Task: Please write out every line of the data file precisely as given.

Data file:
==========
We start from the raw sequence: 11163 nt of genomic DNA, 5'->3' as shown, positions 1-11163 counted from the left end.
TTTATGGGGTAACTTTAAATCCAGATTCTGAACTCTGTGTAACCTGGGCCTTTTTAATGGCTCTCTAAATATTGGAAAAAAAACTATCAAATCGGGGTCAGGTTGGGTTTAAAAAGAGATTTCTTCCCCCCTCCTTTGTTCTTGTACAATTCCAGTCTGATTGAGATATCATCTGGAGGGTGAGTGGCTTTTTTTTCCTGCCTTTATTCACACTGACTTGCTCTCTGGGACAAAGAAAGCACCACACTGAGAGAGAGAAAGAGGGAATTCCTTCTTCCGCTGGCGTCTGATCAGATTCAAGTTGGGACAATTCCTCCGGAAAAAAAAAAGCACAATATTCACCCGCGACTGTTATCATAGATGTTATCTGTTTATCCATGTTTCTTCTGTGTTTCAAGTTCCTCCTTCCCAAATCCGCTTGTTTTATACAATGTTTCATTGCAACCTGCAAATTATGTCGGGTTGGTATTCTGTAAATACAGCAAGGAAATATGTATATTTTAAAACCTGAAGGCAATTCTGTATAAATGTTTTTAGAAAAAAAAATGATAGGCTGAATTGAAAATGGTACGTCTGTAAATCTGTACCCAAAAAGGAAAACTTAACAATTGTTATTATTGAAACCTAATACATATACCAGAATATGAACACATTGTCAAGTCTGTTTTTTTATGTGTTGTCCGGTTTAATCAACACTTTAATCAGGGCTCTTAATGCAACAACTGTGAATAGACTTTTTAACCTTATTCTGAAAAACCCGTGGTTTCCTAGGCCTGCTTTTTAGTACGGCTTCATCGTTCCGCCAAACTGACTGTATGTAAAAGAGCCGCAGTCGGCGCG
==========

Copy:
We start from the raw sequence: 11163 nt of genomic DNA, 5'->3' as shown, positions 1-11163 counted from the left end.
TTTATGGGGTAACTTTAAATCCAGATTCTGAACTCTGTGTAACCTGGGCCTTTTTAATGGCTCTCTAAATATTGGAAAAAAAACTATCAAATCGGGGTCAGGTTGGGTTTAAAAAGAGATTTCTTCCCCCCTCCTTTGTTCTTGTACAATTCCAGTCTGATTGAGATATCATCTGGAGGGTGAGTGGCTTTTTTTTCCTGCCTTTATTCACACTGACTTGCTCTCTGGGACAAAGAAAGCACCACACTGAGAGAGAGAAAGAGGGAATTCCTTCTTCCGCTGGCGTCTGATCAGATTCAAGTTGGGACAATTCCTCCGGAAAAAAAAAAGCACAATATTCACCCGCGACTGTTATCATAGATGTTATCTGTTTATCCATGTTTCTTCTGTGTTTCAAGTTCCTCCTTCCCAAATCCGCTTGTTTTATACAATGTTTCATTGCAACCTGCAAATTATGTCGGGTTGGTATTCTGTAAATACAGCAAGGAAATATGTATATTTTAAAACCTGAAGGCAATTCTGTATAAATGTTTTTAGAAAAAAAAATGATAGGCTGAATTGAAAATGGTACGTCTGTAAATCTGTACCCAAAAAGGAAAACTTAACAATTGTTATTATTGAAACCTAATACATATACCAGAATATGAACACATTGTCAAGTCTGTTTTTTTATGTGTTGTCCGGTTTAATCAACACTTTAATCAGGGCTCTTAATGCAACAACTGTGAATAGACTTTTTAACCTTATTCTGAAAAACCCGTGGTTTCCTAGGCCTGCTTTTTAGTACGGCTTCATCGTTCCGCCAAACTGACTGTATGTAAAAGAGCCGCAGTCGGCGCG